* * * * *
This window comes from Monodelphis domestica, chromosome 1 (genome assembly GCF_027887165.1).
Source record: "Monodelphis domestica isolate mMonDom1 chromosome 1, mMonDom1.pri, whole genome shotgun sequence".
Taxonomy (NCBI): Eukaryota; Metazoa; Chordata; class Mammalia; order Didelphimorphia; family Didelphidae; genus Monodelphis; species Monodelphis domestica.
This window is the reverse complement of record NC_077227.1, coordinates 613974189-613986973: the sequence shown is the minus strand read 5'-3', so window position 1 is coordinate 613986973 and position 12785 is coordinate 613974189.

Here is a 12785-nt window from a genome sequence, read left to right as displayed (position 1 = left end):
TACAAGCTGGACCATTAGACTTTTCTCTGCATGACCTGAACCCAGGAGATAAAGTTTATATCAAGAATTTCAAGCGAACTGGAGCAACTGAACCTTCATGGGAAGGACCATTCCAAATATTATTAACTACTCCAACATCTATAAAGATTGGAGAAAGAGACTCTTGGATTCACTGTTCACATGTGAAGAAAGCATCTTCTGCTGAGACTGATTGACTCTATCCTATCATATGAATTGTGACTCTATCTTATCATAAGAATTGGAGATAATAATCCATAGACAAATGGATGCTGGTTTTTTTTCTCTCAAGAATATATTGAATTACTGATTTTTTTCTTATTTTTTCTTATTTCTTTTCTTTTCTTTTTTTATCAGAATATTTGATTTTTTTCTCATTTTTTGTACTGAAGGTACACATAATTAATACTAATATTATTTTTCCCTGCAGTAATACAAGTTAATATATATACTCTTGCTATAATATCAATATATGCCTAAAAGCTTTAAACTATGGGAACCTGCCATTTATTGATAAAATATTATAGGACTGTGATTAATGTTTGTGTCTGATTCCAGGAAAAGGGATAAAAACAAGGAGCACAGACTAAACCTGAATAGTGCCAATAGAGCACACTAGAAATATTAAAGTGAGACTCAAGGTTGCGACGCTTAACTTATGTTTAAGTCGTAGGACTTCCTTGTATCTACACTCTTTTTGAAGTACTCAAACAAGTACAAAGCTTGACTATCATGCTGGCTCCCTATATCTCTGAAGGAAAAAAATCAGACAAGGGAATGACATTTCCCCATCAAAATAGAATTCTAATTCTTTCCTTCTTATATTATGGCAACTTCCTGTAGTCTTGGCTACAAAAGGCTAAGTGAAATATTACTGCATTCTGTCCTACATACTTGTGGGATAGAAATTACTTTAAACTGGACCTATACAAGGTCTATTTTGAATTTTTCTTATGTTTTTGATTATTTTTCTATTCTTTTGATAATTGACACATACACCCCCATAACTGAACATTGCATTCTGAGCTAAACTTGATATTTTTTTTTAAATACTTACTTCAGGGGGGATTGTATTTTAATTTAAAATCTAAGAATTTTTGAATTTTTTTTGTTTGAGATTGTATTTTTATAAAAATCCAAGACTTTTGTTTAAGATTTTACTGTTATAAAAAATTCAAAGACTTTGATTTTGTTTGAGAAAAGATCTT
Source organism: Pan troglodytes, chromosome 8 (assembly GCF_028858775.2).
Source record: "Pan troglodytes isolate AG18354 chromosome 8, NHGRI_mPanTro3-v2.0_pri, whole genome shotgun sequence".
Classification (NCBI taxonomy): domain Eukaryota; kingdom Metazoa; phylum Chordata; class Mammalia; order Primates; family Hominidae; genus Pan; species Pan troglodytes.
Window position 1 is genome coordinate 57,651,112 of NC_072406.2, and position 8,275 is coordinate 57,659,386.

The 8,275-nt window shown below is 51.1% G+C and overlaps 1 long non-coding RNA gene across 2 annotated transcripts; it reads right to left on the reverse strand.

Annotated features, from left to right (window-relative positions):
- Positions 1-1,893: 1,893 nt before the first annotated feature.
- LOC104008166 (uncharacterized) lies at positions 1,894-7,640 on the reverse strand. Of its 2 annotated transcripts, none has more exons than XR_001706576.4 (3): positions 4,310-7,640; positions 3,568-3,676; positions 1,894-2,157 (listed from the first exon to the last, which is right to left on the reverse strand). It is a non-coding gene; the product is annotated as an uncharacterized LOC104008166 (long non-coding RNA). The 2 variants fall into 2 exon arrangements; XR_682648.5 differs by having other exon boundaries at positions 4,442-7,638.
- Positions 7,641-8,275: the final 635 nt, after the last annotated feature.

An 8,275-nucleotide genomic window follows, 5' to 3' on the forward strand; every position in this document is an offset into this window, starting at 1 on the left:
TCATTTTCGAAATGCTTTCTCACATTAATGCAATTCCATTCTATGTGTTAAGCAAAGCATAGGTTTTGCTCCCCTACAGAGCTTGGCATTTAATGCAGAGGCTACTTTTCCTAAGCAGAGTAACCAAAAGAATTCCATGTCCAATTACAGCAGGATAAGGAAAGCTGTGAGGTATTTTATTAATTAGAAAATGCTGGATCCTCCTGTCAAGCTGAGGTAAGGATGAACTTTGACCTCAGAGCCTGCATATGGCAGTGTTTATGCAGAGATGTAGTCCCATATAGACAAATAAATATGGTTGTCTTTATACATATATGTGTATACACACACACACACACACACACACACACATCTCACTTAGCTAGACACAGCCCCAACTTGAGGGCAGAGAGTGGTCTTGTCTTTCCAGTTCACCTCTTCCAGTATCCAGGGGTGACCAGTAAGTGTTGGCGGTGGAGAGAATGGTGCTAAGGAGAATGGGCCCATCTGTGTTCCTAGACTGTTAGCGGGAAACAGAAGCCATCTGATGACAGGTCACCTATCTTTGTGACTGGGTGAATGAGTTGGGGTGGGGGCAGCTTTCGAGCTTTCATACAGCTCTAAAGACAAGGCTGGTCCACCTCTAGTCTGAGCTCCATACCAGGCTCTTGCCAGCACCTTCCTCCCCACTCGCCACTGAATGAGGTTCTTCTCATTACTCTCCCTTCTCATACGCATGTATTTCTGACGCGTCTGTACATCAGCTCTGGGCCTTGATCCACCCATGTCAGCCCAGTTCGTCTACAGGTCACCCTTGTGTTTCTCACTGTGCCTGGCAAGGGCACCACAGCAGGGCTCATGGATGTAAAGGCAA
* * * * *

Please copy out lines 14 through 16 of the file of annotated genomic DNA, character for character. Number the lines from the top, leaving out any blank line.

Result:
- LOC104008166 (uncharacterized) lies at positions 1,894-7,640 on the reverse strand. Of its 2 annotated transcripts, none has more exons than XR_001706576.4 (3): positions 4,310-7,640; positions 3,568-3,676; positions 1,894-2,157 (listed from the first exon to the last, which is right to left on the reverse strand). It is a non-coding gene; the product is annotated as an uncharacterized LOC104008166 (long non-coding RNA). The 2 variants fall into 2 exon arrangements; XR_682648.5 differs by having other exon boundaries at positions 4,442-7,638.
- Positions 7,641-8,275: the final 635 nt, after the last annotated feature.

An 8,275-nucleotide genomic window follows, 5' to 3' on the forward strand; every position in this document is an offset into this window, starting at 1 on the left: